which it devotes to the same uses, such after-acquired property, whether it be adjacent to or located at a distance from the original building is not within the exemption provision. It is not the land upon which the building is erected. This limitation in the statute is just as clearly expressed, and should be given as much force as that which declares that only so much of the land upon which the building is erected as may be necessary for its enjoyment shall escape taxation. The statute creates a double test, to be applied for the purpose of determining whether or not a given parcel of land is entitled to exemption from taxation: First , is it the very tract upon which the building was erected, or does it include land acquired at a period subsequent to the erection of the building? Second , if it is the tract upon which the building was erected, then is all of it necessary for the fair enjoyment of the building? Lands which do not meet the double test cannot escape taxation. It follows, therefore, that those parcels of land belonging to this charitable organization which have been acquired by it since the erection of its original building, and upon which no buildings have been erected which are exclusively devoted to the purposes of its organization, are not exempted from taxation by virtue of the provision of the General Tax law which has been referred to. [At 702-703. emphasis supplied]

See also, Chatham v. Sisters of St. Elizabeth , 92 N.J.L. 409, 410 (E. & A. 1918); Institute of Holy Angels v. Bender , 79 N.J.L. 34, 36 (Sup. Ct. 1909); Rector, etc., Christ Church v. Millburn Tp. , 26 N.J. Misc. 123, 126, 57 A.2d 506 (Div. Tax App. 1948).

The 63 acres of vacant land here involved, Lot 1A, were acquired four years after the land containing the buildings, Lot 15. Hence Lot 1A, Block 320, is not exempt from taxation.

Sisters of Charity has never been overruled or distinguished. Indeed, the present statute was originally enacted in 1918 and, to the extent here pertinent, contains substantially the same language as that construed in that case. L. 1918, c. 236, ยง 203. Thus, only 11 years after Sisters of Charity the Legislature continued to use language similar to that in the statute construed therein. It is not unreasonable to infer that it did so with full knowledge of, and acquiescence in, the judicial construction placed thereon by the State's highest court. The fact that there were later amendments of the statute without changing this specific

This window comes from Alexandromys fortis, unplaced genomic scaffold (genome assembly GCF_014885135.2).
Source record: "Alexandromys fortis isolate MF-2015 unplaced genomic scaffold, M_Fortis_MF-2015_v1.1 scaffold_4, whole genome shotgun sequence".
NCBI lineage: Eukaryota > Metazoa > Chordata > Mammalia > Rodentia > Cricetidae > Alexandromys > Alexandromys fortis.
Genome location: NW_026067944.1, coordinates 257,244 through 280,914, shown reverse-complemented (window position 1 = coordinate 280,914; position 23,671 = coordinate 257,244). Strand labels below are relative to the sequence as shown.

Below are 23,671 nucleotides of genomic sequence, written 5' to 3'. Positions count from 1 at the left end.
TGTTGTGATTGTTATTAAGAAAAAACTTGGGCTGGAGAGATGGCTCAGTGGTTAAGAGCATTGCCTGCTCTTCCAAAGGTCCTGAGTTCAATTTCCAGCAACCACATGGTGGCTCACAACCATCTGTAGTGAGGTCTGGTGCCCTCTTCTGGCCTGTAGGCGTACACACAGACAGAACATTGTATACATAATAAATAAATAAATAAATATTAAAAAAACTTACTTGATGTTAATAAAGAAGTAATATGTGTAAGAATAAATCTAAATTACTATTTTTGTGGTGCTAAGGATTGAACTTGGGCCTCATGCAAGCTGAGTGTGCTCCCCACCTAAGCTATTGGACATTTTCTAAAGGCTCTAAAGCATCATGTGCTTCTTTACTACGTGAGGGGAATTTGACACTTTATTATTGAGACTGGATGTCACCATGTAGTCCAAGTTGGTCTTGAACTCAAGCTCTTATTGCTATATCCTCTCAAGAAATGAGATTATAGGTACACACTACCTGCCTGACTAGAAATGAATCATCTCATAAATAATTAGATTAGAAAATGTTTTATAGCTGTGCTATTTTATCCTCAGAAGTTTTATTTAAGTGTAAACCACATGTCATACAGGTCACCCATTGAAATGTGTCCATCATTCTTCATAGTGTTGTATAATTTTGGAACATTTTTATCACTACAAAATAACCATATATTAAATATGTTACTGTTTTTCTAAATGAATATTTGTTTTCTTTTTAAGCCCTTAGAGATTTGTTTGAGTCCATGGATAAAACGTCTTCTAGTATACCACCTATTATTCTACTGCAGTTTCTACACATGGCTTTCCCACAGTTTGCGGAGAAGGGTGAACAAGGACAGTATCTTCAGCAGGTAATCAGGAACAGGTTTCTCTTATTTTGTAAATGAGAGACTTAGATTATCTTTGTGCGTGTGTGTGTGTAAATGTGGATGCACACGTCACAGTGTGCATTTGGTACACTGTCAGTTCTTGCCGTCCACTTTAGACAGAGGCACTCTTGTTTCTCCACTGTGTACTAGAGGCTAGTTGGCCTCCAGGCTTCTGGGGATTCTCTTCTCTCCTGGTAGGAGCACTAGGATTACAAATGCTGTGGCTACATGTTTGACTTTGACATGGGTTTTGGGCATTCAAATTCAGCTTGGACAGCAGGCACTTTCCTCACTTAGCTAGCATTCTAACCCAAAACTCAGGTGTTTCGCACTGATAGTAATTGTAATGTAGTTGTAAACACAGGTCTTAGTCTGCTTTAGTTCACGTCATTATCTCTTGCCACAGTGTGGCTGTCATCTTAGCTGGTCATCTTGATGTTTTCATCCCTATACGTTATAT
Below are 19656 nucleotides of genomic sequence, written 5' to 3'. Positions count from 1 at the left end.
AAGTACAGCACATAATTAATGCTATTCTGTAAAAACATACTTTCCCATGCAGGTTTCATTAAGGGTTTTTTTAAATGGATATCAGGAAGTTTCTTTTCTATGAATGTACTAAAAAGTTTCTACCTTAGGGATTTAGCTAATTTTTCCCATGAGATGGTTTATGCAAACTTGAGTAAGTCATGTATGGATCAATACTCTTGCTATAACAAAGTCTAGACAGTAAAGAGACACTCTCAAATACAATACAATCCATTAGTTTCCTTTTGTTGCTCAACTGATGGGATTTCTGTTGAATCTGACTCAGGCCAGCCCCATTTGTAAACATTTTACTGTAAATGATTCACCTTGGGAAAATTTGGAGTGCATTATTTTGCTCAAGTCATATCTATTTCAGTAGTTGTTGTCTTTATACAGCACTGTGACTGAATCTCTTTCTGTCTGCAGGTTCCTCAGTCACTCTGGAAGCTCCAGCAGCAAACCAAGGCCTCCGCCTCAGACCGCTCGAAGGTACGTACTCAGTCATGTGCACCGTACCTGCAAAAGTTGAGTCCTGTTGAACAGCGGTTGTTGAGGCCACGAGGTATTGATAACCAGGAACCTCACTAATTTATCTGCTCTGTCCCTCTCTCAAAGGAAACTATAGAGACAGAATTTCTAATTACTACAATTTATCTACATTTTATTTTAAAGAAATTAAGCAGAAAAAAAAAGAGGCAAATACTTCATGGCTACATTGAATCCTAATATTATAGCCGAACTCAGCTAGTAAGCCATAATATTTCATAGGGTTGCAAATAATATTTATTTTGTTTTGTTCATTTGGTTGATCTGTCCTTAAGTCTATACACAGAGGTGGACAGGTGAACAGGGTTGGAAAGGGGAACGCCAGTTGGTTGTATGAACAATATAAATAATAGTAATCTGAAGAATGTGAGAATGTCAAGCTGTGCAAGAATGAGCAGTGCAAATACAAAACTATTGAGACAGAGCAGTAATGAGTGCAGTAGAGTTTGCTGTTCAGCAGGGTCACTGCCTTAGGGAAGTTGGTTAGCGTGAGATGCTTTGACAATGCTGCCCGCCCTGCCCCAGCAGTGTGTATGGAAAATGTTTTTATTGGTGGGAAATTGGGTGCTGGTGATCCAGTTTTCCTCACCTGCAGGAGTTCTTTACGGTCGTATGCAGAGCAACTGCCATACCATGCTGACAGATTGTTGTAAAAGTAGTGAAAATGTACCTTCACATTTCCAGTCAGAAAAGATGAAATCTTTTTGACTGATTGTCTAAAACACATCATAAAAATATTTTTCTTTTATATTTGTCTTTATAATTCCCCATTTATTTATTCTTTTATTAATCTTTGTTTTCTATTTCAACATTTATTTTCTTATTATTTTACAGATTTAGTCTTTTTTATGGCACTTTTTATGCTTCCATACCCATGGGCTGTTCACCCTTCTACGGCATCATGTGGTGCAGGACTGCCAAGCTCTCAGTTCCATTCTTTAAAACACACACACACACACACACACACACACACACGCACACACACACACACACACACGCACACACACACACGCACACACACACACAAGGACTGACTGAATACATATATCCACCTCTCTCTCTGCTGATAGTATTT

[137 NJSuper Page 141]

provision further supports this conclusion. Brewer v. Porch , 53 N.J. 167 (1969); Lemke v. Bailey , 41 N.J. 295 (1963).

Boys' Club criticizes the rationale of Sisters of Charity and the effect its application would have on lands presently held by other similar nonprofit organizations. It also argues that the New Jersey Supreme Court has tended in recent years to be more liberal in construing exemptions of real property owned by non-profit organizations. We need not discuss these contentions. For even if we were to agree with them, as an intermediate appellate court we are bound by the ruling in that case. In re Education Ass'n of Passaic, Inc. , 117 N.J. Super. 255, 261 (App. Div. 1971), certif. den. 60 N.J. 198 (1972). See Fernandi v. Strully , 35 N.J. 434, 437 (1961).

The fact that neither the parties nor the judge below raised the question of the applicability of Sisters of Charity is of no consequence. The interpretation of the statutory language by our highest appellate court must govern as a matter of law. See Fivehouse v. Passaic Valley Water Comm. , 127 N.J. Super. 451 (App. Div. 1974), certif. den. 65 N.J. 565 (1974).

In view of the foregoing, the judgment of the Division of Tax Appeals is reversed and judgment is directed to be entered in favor of the municipality, providing that Lot 1A, Block 320, is not exempt from real property taxation under N.J.S.A. 54:4-3.6.

Boys' Club cross-appealed from so much of the judgment below as failed to grant it an exemption for 1973 and 1974. By reason of our disposition of the municipality's appeal, the cross-appeal is moot. We note that Boys' Club failed to appeal the assessments with respect to these years.